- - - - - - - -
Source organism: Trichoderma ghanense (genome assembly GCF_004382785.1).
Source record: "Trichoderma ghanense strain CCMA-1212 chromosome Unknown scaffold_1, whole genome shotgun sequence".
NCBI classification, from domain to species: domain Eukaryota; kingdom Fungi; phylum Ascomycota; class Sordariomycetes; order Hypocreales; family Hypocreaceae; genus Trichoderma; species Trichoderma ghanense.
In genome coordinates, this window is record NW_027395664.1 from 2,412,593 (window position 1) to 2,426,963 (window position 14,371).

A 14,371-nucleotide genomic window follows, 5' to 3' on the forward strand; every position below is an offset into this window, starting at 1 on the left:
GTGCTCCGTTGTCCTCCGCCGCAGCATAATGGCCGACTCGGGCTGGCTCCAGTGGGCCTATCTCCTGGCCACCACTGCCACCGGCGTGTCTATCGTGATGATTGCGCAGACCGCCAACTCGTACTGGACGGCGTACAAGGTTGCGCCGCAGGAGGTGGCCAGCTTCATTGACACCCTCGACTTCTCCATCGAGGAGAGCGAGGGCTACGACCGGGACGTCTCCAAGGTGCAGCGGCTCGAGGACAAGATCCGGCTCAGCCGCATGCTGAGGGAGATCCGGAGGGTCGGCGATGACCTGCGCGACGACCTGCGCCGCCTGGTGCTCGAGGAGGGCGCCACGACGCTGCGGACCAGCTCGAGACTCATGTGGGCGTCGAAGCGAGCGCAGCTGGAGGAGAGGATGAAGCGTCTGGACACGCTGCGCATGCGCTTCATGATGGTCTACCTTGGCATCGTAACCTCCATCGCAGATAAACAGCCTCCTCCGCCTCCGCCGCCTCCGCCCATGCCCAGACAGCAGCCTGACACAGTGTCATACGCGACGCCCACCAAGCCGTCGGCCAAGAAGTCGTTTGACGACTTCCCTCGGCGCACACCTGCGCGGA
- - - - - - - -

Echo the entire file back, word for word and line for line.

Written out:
Source organism: Trichoderma ghanense (genome assembly GCF_004382785.1).
Source record: "Trichoderma ghanense strain CCMA-1212 chromosome Unknown scaffold_1, whole genome shotgun sequence".
NCBI classification, from domain to species: domain Eukaryota; kingdom Fungi; phylum Ascomycota; class Sordariomycetes; order Hypocreales; family Hypocreaceae; genus Trichoderma; species Trichoderma ghanense.
In genome coordinates, this window is record NW_027395664.1 from 2,412,593 (window position 1) to 2,426,963 (window position 14,371).

A 14,371-nucleotide genomic window follows, 5' to 3' on the forward strand; every position below is an offset into this window, starting at 1 on the left:
GTGCTCCGTTGTCCTCCGCCGCAGCATAATGGCCGACTCGGGCTGGCTCCAGTGGGCCTATCTCCTGGCCACCACTGCCACCGGCGTGTCTATCGTGATGATTGCGCAGACCGCCAACTCGTACTGGACGGCGTACAAGGTTGCGCCGCAGGAGGTGGCCAGCTTCATTGACACCCTCGACTTCTCCATCGAGGAGAGCGAGGGCTACGACCGGGACGTCTCCAAGGTGCAGCGGCTCGAGGACAAGATCCGGCTCAGCCGCATGCTGAGGGAGATCCGGAGGGTCGGCGATGACCTGCGCGACGACCTGCGCCGCCTGGTGCTCGAGGAGGGCGCCACGACGCTGCGGACCAGCTCGAGACTCATGTGGGCGTCGAAGCGAGCGCAGCTGGAGGAGAGGATGAAGCGTCTGGACACGCTGCGCATGCGCTTCATGATGGTCTACCTTGGCATCGTAACCTCCATCGCAGATAAACAGCCTCCTCCGCCTCCGCCGCCTCCGCCCATGCCCAGACAGCAGCCTGACACAGTGTCATACGCGACGCCCACCAAGCCGTCGGCCAAGAAGTCGTTTGACGACTTCCCTCGGCGCACACCTGCGCGGA